A Delicious Alternative – Try a vegetarian alternative such as Middle Eastern Flatbread with Houmous Dip or any of the scrummy light bights we have on offer – not a pâté in sight and locally sourced where possible.
Cooked meats support the growth of a multitude of bacteria. Be aware of anything that is left out of temperature control for too long. Cold cooked meats can be displayed above 8°C for a maximum of 4 hours, hot cooked meats can be displayed below 63°C for up to two hours. For more details see the Hygiene Guide Booklet from the Food Standards Agency.
A Delicious Alternative – All deliveries include written guidelines detailing times by which food items must be consumed or disposed of to guarantee food safety. So tuck into our tempting Mediterranean Style Platter which includes Parma Ham, Salami and Chorizo, or delve into the Spicy Chicken Balti safe in the knowledge you are in good hands.
Chocolate mousse may seem innocuous, mainly because it is delicious, but it is one of many traditional desserts that may contain raw egg. Eggs may be contaminated with Salmonella or Campylobacter, which cause diarrhoea, stomach cramps, nausea, vomiting and fever. A Food Standards Agency survey of campylobacter in chicken on retail sale in the UK between May 2007 and September 2008 reported that campylobacter was present in 65% of the fresh chicken samples tested, and in this case we know that the chicken came before the egg…
Government advice is still that eggs in an uncooked form are not to be used, and that it is safer to use pasteurised liquid egg yolks, which is what we use at the University of Leeds. The taste is exactly the same, without the risk of your delegates getting a nasty case of food poisoning.
A Delicious Alternative – Great Food at Leeds have a fantastic Mini Chocolate and Pear Pudding is gooey and decadent. There are also a number of options that are not quite as indulgent, yet still delicious, for those that are eating a little healthier.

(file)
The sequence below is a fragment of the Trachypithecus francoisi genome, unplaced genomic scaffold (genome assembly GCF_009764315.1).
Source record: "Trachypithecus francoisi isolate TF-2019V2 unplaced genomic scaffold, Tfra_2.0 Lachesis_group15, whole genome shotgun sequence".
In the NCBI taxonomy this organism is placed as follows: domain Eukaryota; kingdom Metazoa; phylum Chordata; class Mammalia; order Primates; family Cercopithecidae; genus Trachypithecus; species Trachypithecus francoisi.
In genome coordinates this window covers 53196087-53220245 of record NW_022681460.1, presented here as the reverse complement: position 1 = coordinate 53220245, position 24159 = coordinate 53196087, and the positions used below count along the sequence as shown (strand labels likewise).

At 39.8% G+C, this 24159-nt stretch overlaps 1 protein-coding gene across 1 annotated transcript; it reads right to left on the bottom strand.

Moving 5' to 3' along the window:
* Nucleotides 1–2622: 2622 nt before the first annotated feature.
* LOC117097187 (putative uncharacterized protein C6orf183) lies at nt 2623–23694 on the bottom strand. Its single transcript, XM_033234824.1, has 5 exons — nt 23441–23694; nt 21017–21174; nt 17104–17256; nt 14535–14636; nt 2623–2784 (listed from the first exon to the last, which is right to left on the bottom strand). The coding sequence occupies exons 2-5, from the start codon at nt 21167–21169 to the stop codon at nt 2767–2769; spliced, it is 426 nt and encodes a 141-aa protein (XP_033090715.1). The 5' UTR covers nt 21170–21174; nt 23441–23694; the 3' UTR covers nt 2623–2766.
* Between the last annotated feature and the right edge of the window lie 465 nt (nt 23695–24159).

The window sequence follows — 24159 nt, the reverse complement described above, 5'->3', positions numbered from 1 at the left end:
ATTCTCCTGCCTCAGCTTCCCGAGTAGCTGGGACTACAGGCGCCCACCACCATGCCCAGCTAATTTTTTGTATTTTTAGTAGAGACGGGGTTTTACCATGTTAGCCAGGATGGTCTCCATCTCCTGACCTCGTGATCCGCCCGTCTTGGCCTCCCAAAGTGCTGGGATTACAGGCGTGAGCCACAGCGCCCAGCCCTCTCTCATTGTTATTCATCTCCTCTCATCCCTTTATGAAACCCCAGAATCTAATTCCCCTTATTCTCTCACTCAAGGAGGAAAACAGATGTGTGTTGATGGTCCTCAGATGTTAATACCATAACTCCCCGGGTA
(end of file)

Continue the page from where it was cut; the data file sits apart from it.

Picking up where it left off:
There are a couple of reasons you should be wary of nuts: the fact that many people are allergic to nuts and the bowls-of-nuts-are-full-of-urine rumour.
You don’t have to avoid serving dishes with nuts in, just ensure that it is clearly stated to your delegates (we always adhere to the new Food Information for Consumers Regulation and have friendly, helpful staff on hand to answer any questions) and make sure you know which delegates have any specific dietary requirements. You don’t want an Apprentice-style debacle!
We have all heard that the bowl of peanuts at a bar will contain at least 21 samples of urine, faeces and other delightful entities, but there hasn’t been a scientific study to back up this claim. So, let’s go with the verified fact that 40% of people carry the bacteria Staphylococcus Aureus in their bodies and on their hands. This is the bacteria that causes chaos in hospitals if the guise of MRSA, and even though we are not inclined to believe everything we read in the paper – you can do the maths…
Geoff’s Advice – Practice good personal hygiene and wash your hands thoroughly when you go to the toilet, prepare any food or go for a cigarette – our staff do! Should you see someone visit the bathroom and not uphold the etiquette of washing their hands tell them about MRSA, it might well have them running back to the sink.
WANT TO ORDER 5* FOOD HYGIENE RATED CATERING?
Visit the Great food at Leeds website for the latest seasonal, locally sourced catering at the University of Leeds.
The MEETinLEEDS team are all experts in the field of conferences and events, so we thought we would use our expertise to help you prepare for a perfect Christmas. So without further ado, we present our “Christmas Tips from Events Experts”…
- Set the table, prepare all the vegetables and trimmings on Christmas Eve: this leaves plenty of time to have bubbles on the morning!
- Looking for a guilt free alternative to Mince Pies? Try this Baked Apple recipe: it’s yummy!
- Make sure you don’t overcook or undercook your turkey! Use a
temperature probe between the thigh and the breast (the thickest part of the turkey) to get the internal temperature to a perfect 74 C. Don’t forget to rest it to distribute the juices.
- Stuffed yourself with turkey and sprouts and suffering from heartburn? No Rennies to hand? Eat a few Love Hearts – they contain Sodium Bicarbonate (Baking Powder) and Calcium Carbonate (Chalk) which will give temporary and much needed relief. Get those Christmas stockings packed with them!